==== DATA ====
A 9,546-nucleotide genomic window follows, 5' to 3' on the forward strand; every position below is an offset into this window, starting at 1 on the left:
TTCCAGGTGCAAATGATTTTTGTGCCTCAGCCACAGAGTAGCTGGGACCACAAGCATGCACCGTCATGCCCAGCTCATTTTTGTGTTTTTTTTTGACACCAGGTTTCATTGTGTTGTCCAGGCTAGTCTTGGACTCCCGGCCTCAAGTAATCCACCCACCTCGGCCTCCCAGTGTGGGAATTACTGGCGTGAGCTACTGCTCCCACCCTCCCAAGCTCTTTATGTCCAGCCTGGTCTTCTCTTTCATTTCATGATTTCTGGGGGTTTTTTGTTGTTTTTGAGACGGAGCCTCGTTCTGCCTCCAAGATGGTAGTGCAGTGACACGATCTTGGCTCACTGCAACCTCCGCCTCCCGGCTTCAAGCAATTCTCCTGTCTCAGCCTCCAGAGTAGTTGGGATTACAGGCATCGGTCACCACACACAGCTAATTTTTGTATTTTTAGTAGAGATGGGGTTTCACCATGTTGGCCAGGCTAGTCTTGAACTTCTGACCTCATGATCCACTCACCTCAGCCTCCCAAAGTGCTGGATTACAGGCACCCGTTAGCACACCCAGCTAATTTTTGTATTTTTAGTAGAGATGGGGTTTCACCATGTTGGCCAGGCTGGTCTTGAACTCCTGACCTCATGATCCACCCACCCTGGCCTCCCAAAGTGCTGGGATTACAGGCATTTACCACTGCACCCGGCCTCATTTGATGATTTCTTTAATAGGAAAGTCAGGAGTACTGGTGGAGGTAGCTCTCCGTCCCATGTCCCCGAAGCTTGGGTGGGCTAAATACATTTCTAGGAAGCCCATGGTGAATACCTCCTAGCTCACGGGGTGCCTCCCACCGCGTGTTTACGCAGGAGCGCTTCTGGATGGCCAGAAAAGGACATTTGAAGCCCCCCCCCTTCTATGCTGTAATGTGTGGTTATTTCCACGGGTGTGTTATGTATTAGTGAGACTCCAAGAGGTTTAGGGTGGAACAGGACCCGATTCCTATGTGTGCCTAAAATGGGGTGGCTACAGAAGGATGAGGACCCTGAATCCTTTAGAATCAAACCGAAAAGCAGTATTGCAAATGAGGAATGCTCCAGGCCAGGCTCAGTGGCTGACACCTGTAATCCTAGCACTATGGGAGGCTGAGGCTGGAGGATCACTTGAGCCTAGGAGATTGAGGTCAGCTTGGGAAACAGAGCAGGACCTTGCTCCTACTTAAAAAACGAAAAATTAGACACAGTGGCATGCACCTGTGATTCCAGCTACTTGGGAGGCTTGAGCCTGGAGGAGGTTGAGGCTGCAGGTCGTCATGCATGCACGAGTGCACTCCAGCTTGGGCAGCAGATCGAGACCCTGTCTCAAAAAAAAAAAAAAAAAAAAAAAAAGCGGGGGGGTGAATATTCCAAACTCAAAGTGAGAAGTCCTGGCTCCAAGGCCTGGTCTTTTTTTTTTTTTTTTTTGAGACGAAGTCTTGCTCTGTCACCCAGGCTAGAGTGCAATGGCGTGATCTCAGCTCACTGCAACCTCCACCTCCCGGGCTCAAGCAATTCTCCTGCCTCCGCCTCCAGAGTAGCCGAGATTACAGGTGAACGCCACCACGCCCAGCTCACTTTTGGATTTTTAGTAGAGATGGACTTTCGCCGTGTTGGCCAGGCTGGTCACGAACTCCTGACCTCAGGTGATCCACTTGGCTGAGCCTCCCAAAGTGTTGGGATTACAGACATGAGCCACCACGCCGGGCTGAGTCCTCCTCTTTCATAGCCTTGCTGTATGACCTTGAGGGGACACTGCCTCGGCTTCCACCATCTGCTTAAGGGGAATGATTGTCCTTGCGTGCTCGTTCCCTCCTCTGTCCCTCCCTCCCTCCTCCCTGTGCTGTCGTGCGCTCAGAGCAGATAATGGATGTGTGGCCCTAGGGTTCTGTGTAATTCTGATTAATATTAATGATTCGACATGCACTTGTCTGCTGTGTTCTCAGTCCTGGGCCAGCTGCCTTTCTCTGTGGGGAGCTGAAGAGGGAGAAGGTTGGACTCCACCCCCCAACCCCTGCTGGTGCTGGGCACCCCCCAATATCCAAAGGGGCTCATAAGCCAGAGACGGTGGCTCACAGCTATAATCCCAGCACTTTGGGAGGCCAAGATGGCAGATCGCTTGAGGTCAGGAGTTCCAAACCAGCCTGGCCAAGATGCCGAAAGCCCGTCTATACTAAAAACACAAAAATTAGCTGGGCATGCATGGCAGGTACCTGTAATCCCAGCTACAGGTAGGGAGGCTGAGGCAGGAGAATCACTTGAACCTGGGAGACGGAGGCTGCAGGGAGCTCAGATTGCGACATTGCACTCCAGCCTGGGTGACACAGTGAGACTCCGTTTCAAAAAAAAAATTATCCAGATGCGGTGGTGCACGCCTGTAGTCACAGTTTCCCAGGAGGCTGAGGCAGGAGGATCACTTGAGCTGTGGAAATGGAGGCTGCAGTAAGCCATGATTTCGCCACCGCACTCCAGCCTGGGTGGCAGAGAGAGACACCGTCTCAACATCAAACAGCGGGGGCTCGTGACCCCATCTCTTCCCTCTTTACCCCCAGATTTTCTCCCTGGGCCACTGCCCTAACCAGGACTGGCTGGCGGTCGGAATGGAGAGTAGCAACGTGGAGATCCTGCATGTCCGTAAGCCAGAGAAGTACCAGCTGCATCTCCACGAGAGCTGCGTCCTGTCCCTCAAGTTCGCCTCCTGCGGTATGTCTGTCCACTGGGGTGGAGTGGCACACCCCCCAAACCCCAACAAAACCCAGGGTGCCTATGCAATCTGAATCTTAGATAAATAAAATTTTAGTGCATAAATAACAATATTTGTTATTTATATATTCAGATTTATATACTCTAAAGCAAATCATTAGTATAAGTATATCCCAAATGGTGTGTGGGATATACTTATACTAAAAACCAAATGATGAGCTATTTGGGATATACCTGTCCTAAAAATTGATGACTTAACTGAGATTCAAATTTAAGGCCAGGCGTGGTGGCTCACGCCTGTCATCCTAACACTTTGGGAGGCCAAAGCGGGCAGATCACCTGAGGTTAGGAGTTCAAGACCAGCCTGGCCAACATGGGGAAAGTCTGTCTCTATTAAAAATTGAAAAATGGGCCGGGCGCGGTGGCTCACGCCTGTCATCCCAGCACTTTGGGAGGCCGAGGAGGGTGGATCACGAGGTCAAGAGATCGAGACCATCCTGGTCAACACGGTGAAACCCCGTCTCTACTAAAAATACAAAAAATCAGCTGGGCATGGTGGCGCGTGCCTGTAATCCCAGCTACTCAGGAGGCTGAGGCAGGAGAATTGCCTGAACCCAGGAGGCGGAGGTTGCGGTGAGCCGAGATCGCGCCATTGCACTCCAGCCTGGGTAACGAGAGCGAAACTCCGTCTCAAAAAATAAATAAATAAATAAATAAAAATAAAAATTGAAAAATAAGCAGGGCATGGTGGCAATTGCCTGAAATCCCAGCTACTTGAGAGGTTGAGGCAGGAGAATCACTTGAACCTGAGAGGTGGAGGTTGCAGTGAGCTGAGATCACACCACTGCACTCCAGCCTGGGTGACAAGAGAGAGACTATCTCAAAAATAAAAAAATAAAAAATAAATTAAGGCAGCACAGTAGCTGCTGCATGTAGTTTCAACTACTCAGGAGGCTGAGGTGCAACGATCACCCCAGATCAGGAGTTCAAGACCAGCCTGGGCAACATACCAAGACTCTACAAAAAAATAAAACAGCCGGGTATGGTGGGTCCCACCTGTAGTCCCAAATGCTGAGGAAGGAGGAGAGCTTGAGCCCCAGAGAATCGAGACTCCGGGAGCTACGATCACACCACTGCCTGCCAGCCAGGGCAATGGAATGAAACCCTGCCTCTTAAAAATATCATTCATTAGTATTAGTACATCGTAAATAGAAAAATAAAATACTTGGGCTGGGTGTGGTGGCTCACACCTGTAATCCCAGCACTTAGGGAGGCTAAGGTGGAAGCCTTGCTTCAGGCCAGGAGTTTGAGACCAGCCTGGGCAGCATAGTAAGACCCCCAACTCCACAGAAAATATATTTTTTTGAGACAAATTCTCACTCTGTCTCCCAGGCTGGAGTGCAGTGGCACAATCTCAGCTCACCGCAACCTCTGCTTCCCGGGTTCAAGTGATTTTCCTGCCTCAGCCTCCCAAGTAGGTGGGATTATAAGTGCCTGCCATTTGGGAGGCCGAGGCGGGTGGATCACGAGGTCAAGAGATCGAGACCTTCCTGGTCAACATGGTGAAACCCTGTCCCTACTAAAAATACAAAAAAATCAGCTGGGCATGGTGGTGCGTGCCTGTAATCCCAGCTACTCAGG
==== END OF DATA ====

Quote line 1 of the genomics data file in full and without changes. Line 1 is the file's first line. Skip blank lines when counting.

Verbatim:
A 9,546-nucleotide genomic window follows, 5' to 3' on the forward strand; every position below is an offset into this window, starting at 1 on the left: